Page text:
Not me of course. This is a blog about one of the very special people I’ve met in my travels, and accidentally, through being an actress. I guess she started out a fan, I call her friend. It won’t be long now until I’m back in my favorite city, this time for five weeks. My daughter has gone to Florence, Italy for a study abroad quarter, and next week my husband and I will settle into a friend’s apartment in Venice a few hours north. We have several projects to work on while we are there. My youngest will come over with a friend during a school break, we’ll all visit, so everybody gets to eat great pasta and feast our eyes on art, dwell in living history, and wallow in the brilliant colors of Italy.
Okay so, can I tell you how great it is to have friends with an apartment in a 16th century Palazzo on the grand canal who are spending winter in Southern France and are like, ‘Take the apartment, we won’t be there!” Sweet. Cause there’s no way we could have afforded this trip right now on top of college and private school fees. My husband and I are excellent producers, so we know how to get the most from the smallest budget, (Can you say air-miles?) but this is special, because of the people who made it possible and how we met.
Back in the old days, when I was still on TV and my ex was on the number one rated show in Italy, (a soap opera, weird, I know) I received a fan letter from a young lady who was 13. It wasn’t your typical letter. I could tell immediately that this was a very intelligent, aware person. The letter was smart, sensitive and engaging. So, instead of responding with the standard signed photo, I wrote back.
And we kept writing, this was pre-social media days. A few years later, when my ex was shooting Bold and Beautiful on location in the Lake district of Italy, both the young lady and her sister came to meet me. They were about 19 and twenty at the time. And they showed as much class as I had expected from them, which, let me tell you, is a relief when you’ve been dealing with tens of thousands of fans screaming, “But you must!!” about their every request for photos and autographs. (Really weird, and not fun at all, by the way.)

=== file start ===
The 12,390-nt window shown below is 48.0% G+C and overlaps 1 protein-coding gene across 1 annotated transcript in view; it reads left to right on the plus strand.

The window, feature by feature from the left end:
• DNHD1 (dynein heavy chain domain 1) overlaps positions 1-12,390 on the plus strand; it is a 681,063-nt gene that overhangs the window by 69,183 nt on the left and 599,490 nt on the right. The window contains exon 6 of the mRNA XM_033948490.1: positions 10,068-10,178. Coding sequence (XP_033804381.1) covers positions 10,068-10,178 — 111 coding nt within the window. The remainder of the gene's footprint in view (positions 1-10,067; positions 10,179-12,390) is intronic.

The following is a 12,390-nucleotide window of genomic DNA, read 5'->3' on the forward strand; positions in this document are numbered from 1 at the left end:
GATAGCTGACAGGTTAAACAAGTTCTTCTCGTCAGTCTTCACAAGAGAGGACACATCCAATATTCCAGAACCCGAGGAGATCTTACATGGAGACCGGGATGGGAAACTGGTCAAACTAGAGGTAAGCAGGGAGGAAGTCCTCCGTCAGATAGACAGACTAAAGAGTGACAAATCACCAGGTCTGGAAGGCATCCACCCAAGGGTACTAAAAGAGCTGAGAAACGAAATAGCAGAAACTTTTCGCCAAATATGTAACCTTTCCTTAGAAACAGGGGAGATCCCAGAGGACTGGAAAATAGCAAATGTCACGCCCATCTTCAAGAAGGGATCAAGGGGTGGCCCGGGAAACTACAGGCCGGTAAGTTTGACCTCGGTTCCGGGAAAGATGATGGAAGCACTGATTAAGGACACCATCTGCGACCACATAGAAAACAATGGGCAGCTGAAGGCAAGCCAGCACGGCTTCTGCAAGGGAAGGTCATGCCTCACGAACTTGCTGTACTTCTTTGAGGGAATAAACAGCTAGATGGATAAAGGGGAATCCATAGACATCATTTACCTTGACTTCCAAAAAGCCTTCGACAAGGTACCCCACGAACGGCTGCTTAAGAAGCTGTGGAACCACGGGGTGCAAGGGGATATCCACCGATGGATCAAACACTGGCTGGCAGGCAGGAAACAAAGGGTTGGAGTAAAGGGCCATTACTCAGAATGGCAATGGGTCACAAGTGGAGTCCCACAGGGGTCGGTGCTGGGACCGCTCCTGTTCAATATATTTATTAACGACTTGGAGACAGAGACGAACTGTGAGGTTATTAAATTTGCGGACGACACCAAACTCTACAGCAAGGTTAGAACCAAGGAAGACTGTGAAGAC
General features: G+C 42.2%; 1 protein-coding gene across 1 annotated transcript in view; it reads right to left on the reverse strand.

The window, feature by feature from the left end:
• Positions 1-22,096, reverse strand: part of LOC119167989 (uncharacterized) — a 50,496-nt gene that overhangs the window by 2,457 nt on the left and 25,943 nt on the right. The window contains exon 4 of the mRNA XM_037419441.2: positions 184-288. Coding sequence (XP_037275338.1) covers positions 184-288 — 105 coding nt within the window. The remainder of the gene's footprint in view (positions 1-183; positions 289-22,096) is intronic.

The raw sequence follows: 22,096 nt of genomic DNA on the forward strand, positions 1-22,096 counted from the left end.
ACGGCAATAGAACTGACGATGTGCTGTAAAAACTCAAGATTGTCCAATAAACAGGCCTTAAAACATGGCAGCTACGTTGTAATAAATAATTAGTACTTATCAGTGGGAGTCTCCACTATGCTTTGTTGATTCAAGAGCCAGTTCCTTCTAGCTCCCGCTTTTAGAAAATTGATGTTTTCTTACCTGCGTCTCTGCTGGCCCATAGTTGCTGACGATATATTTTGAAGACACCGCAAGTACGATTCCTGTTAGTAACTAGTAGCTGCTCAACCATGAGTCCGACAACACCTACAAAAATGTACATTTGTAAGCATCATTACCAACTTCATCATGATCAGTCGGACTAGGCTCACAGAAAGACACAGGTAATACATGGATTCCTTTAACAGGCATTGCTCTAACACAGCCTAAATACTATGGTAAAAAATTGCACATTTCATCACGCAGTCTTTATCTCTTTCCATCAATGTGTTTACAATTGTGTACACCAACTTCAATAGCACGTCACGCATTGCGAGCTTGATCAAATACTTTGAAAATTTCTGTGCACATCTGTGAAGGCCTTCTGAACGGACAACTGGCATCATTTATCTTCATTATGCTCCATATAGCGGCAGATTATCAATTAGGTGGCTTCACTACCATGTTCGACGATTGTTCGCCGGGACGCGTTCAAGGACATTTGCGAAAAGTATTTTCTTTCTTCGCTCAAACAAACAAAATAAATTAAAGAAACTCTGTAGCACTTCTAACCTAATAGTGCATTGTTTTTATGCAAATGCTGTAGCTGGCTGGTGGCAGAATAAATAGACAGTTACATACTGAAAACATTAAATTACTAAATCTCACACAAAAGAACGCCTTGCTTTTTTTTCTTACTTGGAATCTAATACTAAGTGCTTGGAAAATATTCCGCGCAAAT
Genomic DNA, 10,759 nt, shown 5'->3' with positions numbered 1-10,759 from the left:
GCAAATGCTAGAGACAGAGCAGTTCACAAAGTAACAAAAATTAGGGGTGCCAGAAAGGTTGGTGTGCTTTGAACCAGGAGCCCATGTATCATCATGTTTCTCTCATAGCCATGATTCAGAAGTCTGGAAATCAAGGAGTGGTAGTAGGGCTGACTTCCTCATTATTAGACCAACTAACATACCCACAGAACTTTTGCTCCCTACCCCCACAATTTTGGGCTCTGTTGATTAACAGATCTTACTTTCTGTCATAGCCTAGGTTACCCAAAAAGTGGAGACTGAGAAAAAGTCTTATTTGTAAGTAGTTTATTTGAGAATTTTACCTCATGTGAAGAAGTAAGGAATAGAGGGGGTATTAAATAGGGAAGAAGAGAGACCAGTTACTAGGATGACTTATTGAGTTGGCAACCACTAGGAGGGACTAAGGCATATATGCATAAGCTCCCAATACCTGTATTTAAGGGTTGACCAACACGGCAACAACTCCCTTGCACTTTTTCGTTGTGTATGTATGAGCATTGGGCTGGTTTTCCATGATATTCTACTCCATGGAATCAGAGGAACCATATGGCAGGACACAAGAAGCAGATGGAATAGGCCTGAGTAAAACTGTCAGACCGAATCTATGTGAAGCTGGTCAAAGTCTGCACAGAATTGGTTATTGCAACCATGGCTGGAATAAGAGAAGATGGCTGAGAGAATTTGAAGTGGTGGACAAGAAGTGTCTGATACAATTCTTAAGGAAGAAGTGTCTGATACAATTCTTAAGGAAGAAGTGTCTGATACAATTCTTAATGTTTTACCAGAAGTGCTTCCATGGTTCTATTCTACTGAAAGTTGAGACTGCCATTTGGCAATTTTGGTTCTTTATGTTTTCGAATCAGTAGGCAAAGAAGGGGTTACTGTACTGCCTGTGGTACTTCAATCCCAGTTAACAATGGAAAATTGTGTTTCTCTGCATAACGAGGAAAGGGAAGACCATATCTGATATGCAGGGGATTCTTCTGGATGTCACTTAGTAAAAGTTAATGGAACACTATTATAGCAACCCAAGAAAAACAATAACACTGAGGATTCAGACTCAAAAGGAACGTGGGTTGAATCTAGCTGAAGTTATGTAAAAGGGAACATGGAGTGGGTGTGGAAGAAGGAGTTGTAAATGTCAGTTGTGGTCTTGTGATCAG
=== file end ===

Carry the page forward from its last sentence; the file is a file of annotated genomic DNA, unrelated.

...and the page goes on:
My friend and her sister are both lawyers now, the one who wrote me the letter at 13 is an international human rights attorney who is currently working in Brussels. We’ve stayed in touch all these years. Then, when I was able to travel to Italy sanely with my husband Joseph, we met again, and again, and again. We stayed with them in Vincenza at their family farmhouse on one of those visits. My friends have grown into beautiful women who work tirelessly to help make the world a better place for everyone, not just clients who can afford it.
I knew from that first letter that that young lady would amount to something, something special. And believe me, becoming a successful female lawyer in a country that is still very much a man’s club is extra exceptional. She once told me that when applying for a job, the first question from the Italian men was always, “What about if you want to have a baby? How are you going to work then?” That question would basically be illegal here. So I salute both sisters doubly for striving forward through it. (Not surprisingly, they’ve both stayed single.)
All over the world, countless people work hard for the good of us all. You may not see them, they may not have a reality show or a webpage, but they are out there, quietly and determinedly changing the world for the better. Fighting those stereotypes and antiquated doctrines. As an american woman, it’s good to be reminded that other women suffered and paved the way toward the relative ‘equality’ we have today. And every day I try to remember that the vast majority of humans really are good, even if they don’t get the same attention as the shitty ones.
So next time you talk to a teenager, really listen, maybe offer up a bit of information about the possibilities that lie ahead of them. If it’s a girl, and they say they want to be an astronaut, or a physicist, or president, applaud them. (Cheer for the boys too actually.) It’s important to realize that they can choose a tiny life where they learn no more than and never move forward from the life their parents knew, (which admittedly might be amazing) or they can do…
Why are we going on this trip when funds are low? My cousin Laurence and his lover Michael had to make a decision. They were both HIV positive, but my cousin has beat it since the eighties, one of the few. So, when it came to choice between re-roofing the house or taking a trip to Paris, they decided to take a trip to Paris.
When they returned from that trip and it would rain, they would put out the pots to catch the dripping water, make some tea, get cozy, and look at their photo album of their French trip.
Two short years later, Michael passed away. Laurence sold the house and moved on with his life, but they will always have Paris. That is why we are going now, living our life, meeting up with lifelong friends and celebrating every day with our girls. When rain comes, we will have Venice.
Even as I wrote this blog, I was sent news that another lifelong friend of mine in Amsterdam just passed away in the arms of her son. Through my tears I tell you I will not wait for life to take me, I will go there.
Bouno viaggio, I’ll write you from the city where I can walk on water.
Shari, January 6th, 2016